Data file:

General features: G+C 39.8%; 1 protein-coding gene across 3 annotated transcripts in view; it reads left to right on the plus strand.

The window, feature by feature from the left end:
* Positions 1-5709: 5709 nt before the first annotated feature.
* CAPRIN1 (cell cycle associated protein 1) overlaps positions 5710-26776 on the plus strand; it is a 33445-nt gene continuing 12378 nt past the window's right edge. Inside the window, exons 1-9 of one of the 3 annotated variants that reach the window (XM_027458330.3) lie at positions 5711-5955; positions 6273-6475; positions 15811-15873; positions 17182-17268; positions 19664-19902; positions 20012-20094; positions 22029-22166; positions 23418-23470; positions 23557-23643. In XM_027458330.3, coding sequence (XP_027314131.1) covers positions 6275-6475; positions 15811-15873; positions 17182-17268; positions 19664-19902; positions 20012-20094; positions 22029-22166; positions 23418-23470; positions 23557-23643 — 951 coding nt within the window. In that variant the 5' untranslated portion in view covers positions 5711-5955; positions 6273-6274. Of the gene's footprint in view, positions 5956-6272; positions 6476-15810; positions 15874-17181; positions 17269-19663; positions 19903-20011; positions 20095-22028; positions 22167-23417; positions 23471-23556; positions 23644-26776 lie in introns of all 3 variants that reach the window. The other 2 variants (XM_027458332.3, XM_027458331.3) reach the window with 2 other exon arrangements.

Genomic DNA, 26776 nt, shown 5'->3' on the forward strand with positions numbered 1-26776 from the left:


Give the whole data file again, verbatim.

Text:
General features: G+C 39.8%; 1 protein-coding gene across 3 annotated transcripts in view; it reads left to right on the plus strand.

The window, feature by feature from the left end:
* Positions 1-5709: 5709 nt before the first annotated feature.
* CAPRIN1 (cell cycle associated protein 1) overlaps positions 5710-26776 on the plus strand; it is a 33445-nt gene continuing 12378 nt past the window's right edge. Inside the window, exons 1-9 of one of the 3 annotated variants that reach the window (XM_027458330.3) lie at positions 5711-5955; positions 6273-6475; positions 15811-15873; positions 17182-17268; positions 19664-19902; positions 20012-20094; positions 22029-22166; positions 23418-23470; positions 23557-23643. In XM_027458330.3, coding sequence (XP_027314131.1) covers positions 6275-6475; positions 15811-15873; positions 17182-17268; positions 19664-19902; positions 20012-20094; positions 22029-22166; positions 23418-23470; positions 23557-23643 — 951 coding nt within the window. In that variant the 5' untranslated portion in view covers positions 5711-5955; positions 6273-6274. Of the gene's footprint in view, positions 5956-6272; positions 6476-15810; positions 15874-17181; positions 17269-19663; positions 19903-20011; positions 20095-22028; positions 22167-23417; positions 23471-23556; positions 23644-26776 lie in introns of all 3 variants that reach the window. The other 2 variants (XM_027458332.3, XM_027458331.3) reach the window with 2 other exon arrangements.

Genomic DNA, 26776 nt, shown 5'->3' on the forward strand with positions numbered 1-26776 from the left: